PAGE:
Pathological methods

Brain biopsies targeted MRI lesions in the posterior fossa in four cases and in the basal ganglia in one case. Biopsy was performed prior to any corticosteroid or other immunosuppressive treatment in four cases. Case No 5 had received two isolated pulses of intravenous methylprednisolone (IVMP) but no treatment had been given for 9 months prior to biopsy. Biopsy specimens were evaluated using routine formalin fixed, paraffin embedded sections after staining with haematoxylin–eosin. Additional stains were performed including Luxol fast blue, Garvey modified Bielschowsky silver stain, periodic acid Schiff reagent with and without diastase digestion, Warthin Starry stain and Ziehl Neelson stains for acid fast bacilli. Immunohistochemical staining for glial fibrillar acidic protein, CD3, CD4, CD8, CD5, CD7, CD20, CD10, CD23, CD68, CD138, κ and λ light chains, CD1a, SV40 large T antigen (polyoma virus) and antibody for toxoplasma were performed. In situ hybridisation studies were also performed for Epstein–Barr virus early RNA-1.


Clinical characteristics and demographics

The clinical characteristics of the cases are shown in table 1. Mean age at the time of onset was 43.4 years (range 20–65); four of the five patients were men. Subacute gait ataxia marked the clinical onset of the disease in three of the five cases. Case No 4 first presented with a right facial nerve palsy, which improved over the course of several weeks with ataxia developing after its resolution. Case No 5 initially developed headaches and fatigue followed by ataxia. At the point of maximal disability, the ataxia was accompanied by appendicular cerebellar signs (n=4), dysarthria (n=3), pyramidal weakness (n=3), eye movement abnormalities (n=3), tremor (n=1), cognitive impairment (n=4) and pseudobulbar affect (n=3). Cognitive features included dysexecutive syndromes, language disturbance, perseveration and frontal release reflexes. Symptoms and disability progressed after onset in all patients. Figure 1 demonstrates the change in disability status over time, which paralleled the accumulation of clinical signs.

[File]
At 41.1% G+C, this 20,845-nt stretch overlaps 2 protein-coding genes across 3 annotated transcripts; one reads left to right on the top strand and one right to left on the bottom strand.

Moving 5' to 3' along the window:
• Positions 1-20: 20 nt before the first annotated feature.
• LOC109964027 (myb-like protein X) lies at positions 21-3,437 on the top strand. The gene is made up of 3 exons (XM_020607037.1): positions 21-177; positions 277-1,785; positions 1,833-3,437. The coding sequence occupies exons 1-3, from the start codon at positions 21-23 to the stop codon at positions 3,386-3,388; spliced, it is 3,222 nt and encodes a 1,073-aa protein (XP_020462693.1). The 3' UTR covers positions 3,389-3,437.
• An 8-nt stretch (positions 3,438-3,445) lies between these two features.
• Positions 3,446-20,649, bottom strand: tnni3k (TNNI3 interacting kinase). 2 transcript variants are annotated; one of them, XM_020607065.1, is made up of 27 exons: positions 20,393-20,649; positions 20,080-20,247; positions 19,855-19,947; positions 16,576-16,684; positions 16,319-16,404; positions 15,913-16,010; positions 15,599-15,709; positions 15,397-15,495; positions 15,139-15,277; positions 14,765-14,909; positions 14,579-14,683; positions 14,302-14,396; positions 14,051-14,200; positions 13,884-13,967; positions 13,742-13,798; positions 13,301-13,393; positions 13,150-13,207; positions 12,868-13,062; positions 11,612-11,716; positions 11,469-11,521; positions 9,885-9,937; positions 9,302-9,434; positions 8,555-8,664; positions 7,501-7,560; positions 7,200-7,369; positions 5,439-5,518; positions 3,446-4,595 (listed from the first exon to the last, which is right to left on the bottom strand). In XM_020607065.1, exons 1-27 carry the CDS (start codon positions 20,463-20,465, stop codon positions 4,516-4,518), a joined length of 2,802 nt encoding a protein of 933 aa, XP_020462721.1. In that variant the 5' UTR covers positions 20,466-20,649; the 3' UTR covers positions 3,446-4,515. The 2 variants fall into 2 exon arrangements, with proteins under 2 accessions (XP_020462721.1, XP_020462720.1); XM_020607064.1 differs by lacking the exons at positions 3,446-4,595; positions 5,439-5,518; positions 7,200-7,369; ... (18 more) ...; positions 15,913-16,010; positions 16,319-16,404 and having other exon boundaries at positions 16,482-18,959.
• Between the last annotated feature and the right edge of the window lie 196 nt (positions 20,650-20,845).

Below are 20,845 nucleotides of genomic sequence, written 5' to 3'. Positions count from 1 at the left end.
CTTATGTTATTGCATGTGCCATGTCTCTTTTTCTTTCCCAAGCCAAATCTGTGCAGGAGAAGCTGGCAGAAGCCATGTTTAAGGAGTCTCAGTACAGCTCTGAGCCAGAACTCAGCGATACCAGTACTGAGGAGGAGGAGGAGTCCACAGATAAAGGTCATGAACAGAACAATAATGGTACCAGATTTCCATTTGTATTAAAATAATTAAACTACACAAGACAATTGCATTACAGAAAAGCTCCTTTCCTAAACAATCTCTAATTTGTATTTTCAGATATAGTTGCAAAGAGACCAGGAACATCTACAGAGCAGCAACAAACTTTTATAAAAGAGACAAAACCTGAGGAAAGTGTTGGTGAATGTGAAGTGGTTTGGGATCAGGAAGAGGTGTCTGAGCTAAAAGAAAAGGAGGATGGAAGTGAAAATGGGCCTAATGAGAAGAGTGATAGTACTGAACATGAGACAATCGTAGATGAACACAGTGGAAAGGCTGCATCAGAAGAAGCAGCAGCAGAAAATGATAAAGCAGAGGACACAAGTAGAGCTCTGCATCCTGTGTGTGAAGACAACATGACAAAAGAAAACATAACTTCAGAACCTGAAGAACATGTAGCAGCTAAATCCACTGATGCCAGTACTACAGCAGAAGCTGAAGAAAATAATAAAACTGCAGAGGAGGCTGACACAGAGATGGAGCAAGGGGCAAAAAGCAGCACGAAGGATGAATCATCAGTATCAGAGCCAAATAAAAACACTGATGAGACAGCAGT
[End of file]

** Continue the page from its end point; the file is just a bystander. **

Table 1

Clinical characteristics and investigation findings of the five cases

Figure 1

Graphical representation of the change in disability, as assessed by the modified Rankin Scale (mRS), over the course of the illness. Treatment is documented above the graph and the nature of the treatment is indicated in the boxed legend. AZA, azathioprine; IV MP, intravenous methylprednisolone; MMF, mycophenolate mofetil; MTX, methotrexate.

Case No 1 had a history of left parietal stroke 9 years prior to onset, complicated by a single post-stroke seizure. There was a mild residual speech disturbance as the only permanent sequela of the stroke. She had a colonic malignancy resected 6 years prior to the onset of ataxia. This was treated with adjuvant chemotherapy and no recurrence had been detected on subsequent screening. Case No 4 had a background of type 2 diabetes mellitus complicated by peripheral neuropathy. Case No 3 had a significant drug use history, consuming more than 10 g cannabis per day. The remaining cases had no prior significant medical history. In particular, no patient had sicca symptoms, rash, arthritis, oral or genital ulcers, or other symptoms or signs of systemic immune mediated diseases. In no case was there evidence of keratoconjunctivits sicca, uveitis or retinal vasculitis on formal ophthalmological examination, including Rose–Bengal staining and the Schirmer test. No case demonstrated evidence of pathergy after needle induced cutaneous injury.

Neuroimaging results

MRI of the brain showed punctate gadolinium enhancement with a perivascular pattern centred on the brachium pontis in all cases, with variable involvement of the pons and cerebellar white matter. While the lesion burden on imaging was always most dense in the brachium pontis, pons and cerebellum, typical lesions were also seen in the medulla, midbrain, cervical spinal cord, basal ganglia, thalamus and cerebral white matter in a number of cases (table 1). Contrast enhancing lesions were associated with mild to moderate hyperintensity on T2 weighted MRI, including fluid attenuated inversion recovery sequences. However, T2 weighted hyperintensity did not significantly extend beyond the boundaries of the contrast enhancement of individual lesions, and this striking deficiency of vasogenic oedema is an unusual feature of this disorder (figure 2). PET-CT of the brain showed no change or minor hypermetabolism of contrast enhancing areas, considerably less than seen in lymphoma.